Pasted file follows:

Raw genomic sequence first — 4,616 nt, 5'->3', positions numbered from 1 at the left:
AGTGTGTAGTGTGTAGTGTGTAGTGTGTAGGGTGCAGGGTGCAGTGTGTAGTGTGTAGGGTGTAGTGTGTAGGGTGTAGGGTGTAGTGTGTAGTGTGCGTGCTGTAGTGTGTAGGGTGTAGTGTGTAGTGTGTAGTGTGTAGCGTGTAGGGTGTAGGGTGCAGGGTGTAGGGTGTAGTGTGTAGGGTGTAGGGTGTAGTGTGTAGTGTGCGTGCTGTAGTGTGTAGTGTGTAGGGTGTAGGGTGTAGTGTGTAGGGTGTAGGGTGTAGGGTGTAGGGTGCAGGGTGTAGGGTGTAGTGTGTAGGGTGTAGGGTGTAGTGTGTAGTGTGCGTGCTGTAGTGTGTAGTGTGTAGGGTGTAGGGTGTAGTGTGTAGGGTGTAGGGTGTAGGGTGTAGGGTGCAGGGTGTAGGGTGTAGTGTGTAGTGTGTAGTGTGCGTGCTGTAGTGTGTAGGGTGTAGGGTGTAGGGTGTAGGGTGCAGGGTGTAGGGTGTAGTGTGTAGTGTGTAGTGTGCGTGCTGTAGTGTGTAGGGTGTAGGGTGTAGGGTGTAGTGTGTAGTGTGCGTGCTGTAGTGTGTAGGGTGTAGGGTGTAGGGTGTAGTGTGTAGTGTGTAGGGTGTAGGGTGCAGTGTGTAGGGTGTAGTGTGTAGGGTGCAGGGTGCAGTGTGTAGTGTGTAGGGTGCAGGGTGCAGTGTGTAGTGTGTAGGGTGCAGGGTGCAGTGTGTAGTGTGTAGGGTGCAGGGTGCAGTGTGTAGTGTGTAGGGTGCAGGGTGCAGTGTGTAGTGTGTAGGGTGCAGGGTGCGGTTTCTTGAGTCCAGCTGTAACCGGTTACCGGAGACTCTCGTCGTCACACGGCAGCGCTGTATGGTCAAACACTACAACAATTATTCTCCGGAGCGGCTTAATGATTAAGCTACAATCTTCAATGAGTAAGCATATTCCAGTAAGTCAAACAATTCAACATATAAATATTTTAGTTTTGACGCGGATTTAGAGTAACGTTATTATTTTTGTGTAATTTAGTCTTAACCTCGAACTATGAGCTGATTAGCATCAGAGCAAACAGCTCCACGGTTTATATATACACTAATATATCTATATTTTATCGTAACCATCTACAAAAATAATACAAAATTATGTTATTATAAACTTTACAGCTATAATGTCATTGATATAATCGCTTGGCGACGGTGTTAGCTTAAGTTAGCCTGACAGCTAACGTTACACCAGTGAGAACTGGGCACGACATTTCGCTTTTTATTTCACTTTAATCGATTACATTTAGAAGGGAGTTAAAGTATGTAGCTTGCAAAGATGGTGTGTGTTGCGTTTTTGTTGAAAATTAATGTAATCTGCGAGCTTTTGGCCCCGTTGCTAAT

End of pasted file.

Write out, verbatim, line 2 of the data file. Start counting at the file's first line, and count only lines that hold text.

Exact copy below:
AGTGTGTAGTGTGTAGTGTGTAGTGTGTAGGGTGCAGGGTGCAGTGTGTAGTGTGTAGGGTGTAGTGTGTAGGGTGTAGGGTGTAGTGTGTAGTGTGCGTGCTGTAGTGTGTAGGGTGTAGTGTGTAGTGTGTAGTGTGTAGCGTGTAGGGTGTAGGGTGCAGGGTGTAGGGTGTAGTGTGTAGGGTGTAGGGTGTAGTGTGTAGTGTGCGTGCTGTAGTGTGTAGTGTGTAGGGTGTAGGGTGTAGTGTGTAGGGTGTAGGGTGTAGGGTGTAGGGTGCAGGGTGTAGGGTGTAGTGTGTAGGGTGTAGGGTGTAGTGTGTAGTGTGCGTGCTGTAGTGTGTAGTGTGTAGGGTGTAGGGTGTAGTGTGTAGGGTGTAGGGTGTAGGGTGTAGGGTGCAGGGTGTAGGGTGTAGTGTGTAGTGTGTAGTGTGCGTGCTGTAGTGTGTAGGGTGTAGGGTGTAGGGTGTAGGGTGCAGGGTGTAGGGTGTAGTGTGTAGTGTGTAGTGTGCGTGCTGTAGTGTGTAGGGTGTAGGGTGTAGGGTGTAGTGTGTAGTGTGCGTGCTGTAGTGTGTAGGGTGTAGGGTGTAGGGTGTAGTGTGTAGTGTGTAGGGTGTAGGGTGCAGTGTGTAGGGTGTAGTGTGTAGGGTGCAGGGTGCAGTGTGTAGTGTGTAGGGTGCAGGGTGCAGTGTGTAGTGTGTAGGGTGCAGGGTGCAGTGTGTAGTGTGTAGGGTGCAGGGTGCAGTGTGTAGTGTGTAGGGTGCAGGGTGCAGTGTGTAGTGTGTAGGGTGCAGGGTGCGGTTTCTTGAGTCCAGCTGTAACCGGTTACCGGAGACTCTCGTCGTCACACGGCAGCGCTGTATGGTCAAACACTACAACAATTATTCTCCGGAGCGGCTTAATGATTAAGCTACAATCTTCAATGAGTAAGCATATTCCAGTAAGTCAAACAATTCAACATATAAATATTTTAGTTTTGACGCGGATTTAGAGTAACGTTATTATTTTTGTGTAATTTAGTCTTAACCTCGAACTATGAGCTGATTAGCATCAGAGCAAACAGCTCCACGGTTTATATATACACTAATATATCTATATTTTATCGTAACCATCTACAAAAATAATACAAAATTATGTTATTATAAACTTTACAGCTATAATGTCATTGATATAATCGCTTGGCGACGGTGTTAGCTTAAGTTAGCCTGACAGCTAACGTTACACCAGTGAGAACTGGGCACGACATTTCGCTTTTTATTTCACTTTAATCGATTACATTTAGAAGGGAGTTAAAGTATGTAGCTTGCAAAGATGGTGTGTGTTGCGTTTTTGTTGAAAATTAATGTAATCTGCGAGCTTTTGGCCCCGTTGCTAAT